Five reasons why runners should do Crossfit

It’s getting difficult fitting it all in. Not the running – although I skipped my short run at the weekend, I managed to make up the miles in the other four outings of the week, totting up a weekly mileage just shy of 45. It’s the extra strength & conditioning stuff that’s suffering. I just can’t fit it all in. But I think I’ve found the answer: Crossfit.

That’s the mix of weightlifting, gymnastics and cardiovascular madness usually associated with blokes stripped to the waist with torsos chiselled from granite and Amazonians whose thighs would make RedRum blush. But there’s more to Crossfit than all that. I reckon it’s perfect for runners. That’s why this week’s schedule (see below) includes four Crossfit workouts (WODs) and no other gym sessions.

Five reasons why runners should do Crossfit

Why runners should do Crossfit

It’s short and sharp

An hour and you’re done. There’s a warm up, focus on a key skill (anything from Olympic weightlifting movements such as the clean and jerk to sprints or handstands and much more besides) and then the workout of the day (WOD). These are usually no more than 15 or so minutes of intense, heart pounding, lung busting exercise combining weighted, body weight, gymnastic and cardiovascular movements. It’s a good job they’re short, because they’re sharp as hell.

It’s social

I love the solitude of running. On top of all the fitness benefits, Crossfit gives me something different: company. There can be up to 15 or so people in each session. And they’re not all intimidating Amazonians and granite warriors either (even the ones that fit that stereotype at first glance are welcoming and friendly). There are people of all abilities and fitness levels. They soon become your mates. That gives extra motivation for getting there on time and sharing in it all.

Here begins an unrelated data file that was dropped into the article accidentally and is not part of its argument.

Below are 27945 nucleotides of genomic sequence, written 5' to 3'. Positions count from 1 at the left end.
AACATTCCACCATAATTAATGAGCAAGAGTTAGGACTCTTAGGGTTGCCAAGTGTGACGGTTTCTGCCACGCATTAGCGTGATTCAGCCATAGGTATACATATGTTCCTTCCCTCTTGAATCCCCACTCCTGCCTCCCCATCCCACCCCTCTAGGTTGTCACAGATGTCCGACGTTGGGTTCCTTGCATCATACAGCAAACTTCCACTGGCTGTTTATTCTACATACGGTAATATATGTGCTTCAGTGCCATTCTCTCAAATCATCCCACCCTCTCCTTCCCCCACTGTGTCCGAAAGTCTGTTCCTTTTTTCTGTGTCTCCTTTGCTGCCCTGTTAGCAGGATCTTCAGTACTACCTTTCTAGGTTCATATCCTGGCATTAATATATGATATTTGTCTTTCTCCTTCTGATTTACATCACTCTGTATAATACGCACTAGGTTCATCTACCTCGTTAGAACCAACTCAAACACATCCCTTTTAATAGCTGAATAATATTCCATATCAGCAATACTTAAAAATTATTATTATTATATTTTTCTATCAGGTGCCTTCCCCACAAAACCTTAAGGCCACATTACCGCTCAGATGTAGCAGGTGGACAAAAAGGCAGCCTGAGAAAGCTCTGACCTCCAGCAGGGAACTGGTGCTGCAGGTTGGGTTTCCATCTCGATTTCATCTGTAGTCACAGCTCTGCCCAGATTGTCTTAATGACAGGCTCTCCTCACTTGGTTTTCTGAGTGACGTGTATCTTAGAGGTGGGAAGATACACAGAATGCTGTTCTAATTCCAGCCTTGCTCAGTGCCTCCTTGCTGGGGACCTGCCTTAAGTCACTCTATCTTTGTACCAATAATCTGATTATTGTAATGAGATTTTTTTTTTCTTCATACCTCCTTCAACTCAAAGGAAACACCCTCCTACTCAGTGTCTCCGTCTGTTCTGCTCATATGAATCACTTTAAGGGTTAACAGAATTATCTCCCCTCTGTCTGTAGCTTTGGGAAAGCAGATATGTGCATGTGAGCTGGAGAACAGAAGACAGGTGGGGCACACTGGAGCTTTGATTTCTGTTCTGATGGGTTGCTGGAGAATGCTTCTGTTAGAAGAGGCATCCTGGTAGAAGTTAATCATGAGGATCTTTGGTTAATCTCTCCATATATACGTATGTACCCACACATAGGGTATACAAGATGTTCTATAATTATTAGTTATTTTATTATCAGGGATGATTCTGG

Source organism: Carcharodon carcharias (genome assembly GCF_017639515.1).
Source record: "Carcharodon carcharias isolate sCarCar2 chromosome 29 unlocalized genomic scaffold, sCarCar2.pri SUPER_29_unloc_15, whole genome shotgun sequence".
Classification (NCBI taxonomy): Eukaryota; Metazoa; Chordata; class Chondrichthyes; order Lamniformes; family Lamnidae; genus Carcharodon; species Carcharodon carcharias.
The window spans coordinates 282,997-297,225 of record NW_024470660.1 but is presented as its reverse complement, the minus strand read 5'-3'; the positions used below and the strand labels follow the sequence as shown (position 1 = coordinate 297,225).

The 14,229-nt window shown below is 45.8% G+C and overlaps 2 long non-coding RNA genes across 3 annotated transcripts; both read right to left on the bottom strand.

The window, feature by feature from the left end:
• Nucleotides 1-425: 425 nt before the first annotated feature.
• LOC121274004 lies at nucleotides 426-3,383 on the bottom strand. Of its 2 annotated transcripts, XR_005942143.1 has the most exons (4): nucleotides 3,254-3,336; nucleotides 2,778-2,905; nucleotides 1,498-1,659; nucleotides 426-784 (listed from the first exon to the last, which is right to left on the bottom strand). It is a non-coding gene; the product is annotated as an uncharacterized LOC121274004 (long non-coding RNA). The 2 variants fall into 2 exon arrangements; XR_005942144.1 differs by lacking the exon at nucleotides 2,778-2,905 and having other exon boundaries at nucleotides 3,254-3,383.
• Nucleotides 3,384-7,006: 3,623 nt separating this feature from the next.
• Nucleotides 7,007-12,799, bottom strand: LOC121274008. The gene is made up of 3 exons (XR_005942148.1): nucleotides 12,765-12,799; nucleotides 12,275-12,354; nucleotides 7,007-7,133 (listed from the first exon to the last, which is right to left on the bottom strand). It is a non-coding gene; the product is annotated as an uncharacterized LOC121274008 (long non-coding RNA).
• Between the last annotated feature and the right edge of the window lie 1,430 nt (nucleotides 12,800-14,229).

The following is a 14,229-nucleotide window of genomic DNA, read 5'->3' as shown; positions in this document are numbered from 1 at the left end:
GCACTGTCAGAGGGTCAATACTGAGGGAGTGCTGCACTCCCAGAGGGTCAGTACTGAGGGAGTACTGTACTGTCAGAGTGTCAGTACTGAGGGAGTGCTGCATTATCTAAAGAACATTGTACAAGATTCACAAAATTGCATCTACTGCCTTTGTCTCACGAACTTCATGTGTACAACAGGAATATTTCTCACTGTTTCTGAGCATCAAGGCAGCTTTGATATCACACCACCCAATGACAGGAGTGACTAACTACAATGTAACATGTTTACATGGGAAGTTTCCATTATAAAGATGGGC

It’s scaleable

If you turn up on your first day as with wobbly bits on your wobbly bits (as I did five years ago), you’re not going to be able to do chest to bar pull ups and hoist 80kg above your head with the rest of the tops off crew. That wouldn’t end well. But there’s an alternative to every exercise for every fitness level. If pull ups are out of reach, there’s resistance bands and ring rows. Those new to the Olympic weightlifting movements can use empty bars or medicine balls. You gradually scale up until you’re snatching away with the rest of the tops off crew!

It gets you up hills quicker (injury free)

It really does. All those short, sharp bursts of intense exercise mean that I can now bound up hills that would have left me a quaking mess a few months ago (this little gizmo is probably helping too). That’s not all. All the squats, lunges, core exercises, handstands, rope climbs… the list goes on… are building strength throughout my body and putting me in good stead for avoiding injury. Of course, that was the aim of the gym sessions, but Crossfit allows me to do this in less time.

It’s fun!

Once upon a time, exercise was a chore. Not anymore. When I first joined my local Crossfit gym five years ago, I was overweight and unfit. The welcoming atmosphere, the coaches, the rapid improvements in my fitness and the fact all this was only taking a few hours a week were a revelation. Suddenly, exercise was fun. There’s a limit to how many WODs you can do in a week before you break yourself, of course, so I started running too. Crossfit and running, I’ve found, compliment each other perfectly. Give it a go.

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